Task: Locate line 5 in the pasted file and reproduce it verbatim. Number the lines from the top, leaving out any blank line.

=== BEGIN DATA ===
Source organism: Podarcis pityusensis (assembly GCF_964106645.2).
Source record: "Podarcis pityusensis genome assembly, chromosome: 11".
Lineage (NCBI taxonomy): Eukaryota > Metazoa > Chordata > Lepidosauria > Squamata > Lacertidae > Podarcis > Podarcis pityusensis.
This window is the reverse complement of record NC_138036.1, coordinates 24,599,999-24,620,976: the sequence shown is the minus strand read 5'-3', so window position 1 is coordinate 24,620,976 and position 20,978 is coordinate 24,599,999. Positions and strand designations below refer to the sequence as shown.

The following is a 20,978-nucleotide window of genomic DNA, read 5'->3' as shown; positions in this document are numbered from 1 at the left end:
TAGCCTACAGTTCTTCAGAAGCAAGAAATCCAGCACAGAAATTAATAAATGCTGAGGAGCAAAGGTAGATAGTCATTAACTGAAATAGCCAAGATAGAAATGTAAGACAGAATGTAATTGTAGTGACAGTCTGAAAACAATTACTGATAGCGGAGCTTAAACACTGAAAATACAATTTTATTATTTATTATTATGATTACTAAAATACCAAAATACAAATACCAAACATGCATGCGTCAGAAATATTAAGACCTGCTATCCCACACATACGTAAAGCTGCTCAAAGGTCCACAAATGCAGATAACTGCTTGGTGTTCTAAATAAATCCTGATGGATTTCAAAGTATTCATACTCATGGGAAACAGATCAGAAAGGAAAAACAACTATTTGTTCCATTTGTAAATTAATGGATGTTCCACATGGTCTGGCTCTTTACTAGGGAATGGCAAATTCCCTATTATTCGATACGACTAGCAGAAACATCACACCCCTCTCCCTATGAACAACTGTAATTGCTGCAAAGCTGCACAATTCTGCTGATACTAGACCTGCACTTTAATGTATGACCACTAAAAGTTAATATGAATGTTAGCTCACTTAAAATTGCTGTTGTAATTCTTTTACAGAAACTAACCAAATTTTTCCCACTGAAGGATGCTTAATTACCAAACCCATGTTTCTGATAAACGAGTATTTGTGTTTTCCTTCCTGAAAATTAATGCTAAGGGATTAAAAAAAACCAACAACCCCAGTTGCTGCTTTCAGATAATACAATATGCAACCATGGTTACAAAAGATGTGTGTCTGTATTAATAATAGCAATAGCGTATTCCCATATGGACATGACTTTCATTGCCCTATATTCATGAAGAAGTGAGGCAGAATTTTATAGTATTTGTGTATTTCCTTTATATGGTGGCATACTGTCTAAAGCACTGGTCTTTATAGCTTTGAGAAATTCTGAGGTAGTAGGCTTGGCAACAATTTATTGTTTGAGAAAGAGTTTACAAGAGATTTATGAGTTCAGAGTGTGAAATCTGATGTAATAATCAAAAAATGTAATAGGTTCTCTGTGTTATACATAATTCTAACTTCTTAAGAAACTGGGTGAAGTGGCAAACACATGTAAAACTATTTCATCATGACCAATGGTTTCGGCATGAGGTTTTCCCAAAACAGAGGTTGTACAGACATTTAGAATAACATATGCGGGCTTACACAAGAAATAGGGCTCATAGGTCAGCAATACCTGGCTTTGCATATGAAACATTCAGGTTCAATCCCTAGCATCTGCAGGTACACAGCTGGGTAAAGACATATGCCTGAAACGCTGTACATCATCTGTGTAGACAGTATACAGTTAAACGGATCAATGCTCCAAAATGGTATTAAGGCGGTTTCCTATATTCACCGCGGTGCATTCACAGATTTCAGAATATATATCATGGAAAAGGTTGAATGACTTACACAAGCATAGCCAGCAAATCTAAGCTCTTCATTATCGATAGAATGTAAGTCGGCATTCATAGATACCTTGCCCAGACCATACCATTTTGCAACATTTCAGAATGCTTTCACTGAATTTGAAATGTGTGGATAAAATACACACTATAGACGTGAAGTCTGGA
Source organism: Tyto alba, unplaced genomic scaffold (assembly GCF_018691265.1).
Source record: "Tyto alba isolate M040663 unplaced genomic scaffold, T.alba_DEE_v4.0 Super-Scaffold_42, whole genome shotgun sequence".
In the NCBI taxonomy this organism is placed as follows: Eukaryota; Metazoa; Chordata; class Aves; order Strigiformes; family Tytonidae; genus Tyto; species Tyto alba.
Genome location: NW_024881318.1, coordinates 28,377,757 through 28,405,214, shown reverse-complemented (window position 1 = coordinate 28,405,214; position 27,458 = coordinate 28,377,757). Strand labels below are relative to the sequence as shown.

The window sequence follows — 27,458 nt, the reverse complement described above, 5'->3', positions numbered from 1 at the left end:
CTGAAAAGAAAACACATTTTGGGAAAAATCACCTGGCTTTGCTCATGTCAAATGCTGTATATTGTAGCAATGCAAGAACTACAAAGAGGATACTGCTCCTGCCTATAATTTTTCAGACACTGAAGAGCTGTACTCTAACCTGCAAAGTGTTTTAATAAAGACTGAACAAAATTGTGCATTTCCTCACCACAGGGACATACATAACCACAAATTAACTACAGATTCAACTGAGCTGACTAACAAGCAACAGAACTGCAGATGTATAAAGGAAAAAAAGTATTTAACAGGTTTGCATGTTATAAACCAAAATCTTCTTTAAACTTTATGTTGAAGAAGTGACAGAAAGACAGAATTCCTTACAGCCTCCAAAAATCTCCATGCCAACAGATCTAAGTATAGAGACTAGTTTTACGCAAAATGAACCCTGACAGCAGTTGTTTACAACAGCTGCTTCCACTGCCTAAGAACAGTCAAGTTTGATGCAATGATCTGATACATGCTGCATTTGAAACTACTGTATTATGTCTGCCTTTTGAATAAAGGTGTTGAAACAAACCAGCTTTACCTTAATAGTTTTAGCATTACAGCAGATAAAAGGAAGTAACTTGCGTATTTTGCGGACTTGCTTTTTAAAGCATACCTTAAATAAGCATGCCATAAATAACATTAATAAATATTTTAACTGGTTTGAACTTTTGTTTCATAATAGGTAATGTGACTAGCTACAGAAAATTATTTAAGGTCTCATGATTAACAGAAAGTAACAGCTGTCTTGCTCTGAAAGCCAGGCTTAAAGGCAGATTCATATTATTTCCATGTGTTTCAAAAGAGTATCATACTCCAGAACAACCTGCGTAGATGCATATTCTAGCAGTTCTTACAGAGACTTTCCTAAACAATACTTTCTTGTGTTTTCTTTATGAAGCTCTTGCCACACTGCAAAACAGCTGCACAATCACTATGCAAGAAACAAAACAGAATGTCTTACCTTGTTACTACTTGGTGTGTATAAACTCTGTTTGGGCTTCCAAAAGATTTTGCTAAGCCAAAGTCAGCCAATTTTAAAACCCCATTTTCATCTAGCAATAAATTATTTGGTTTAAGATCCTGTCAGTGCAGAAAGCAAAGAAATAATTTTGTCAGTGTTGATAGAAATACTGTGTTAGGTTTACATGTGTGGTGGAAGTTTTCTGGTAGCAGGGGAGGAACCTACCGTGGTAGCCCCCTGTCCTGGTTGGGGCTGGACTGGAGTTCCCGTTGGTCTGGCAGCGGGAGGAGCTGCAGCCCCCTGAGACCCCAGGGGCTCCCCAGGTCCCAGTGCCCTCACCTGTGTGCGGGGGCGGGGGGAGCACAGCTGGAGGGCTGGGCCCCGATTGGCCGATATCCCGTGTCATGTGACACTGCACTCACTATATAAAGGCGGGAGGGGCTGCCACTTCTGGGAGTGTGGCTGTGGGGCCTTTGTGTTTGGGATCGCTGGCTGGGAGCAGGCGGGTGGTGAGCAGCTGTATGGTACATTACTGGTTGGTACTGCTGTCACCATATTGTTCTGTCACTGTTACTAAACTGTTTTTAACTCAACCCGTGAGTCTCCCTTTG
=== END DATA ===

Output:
The following is a 20,978-nucleotide window of genomic DNA, read 5'->3' as shown; positions in this document are numbered from 1 at the left end: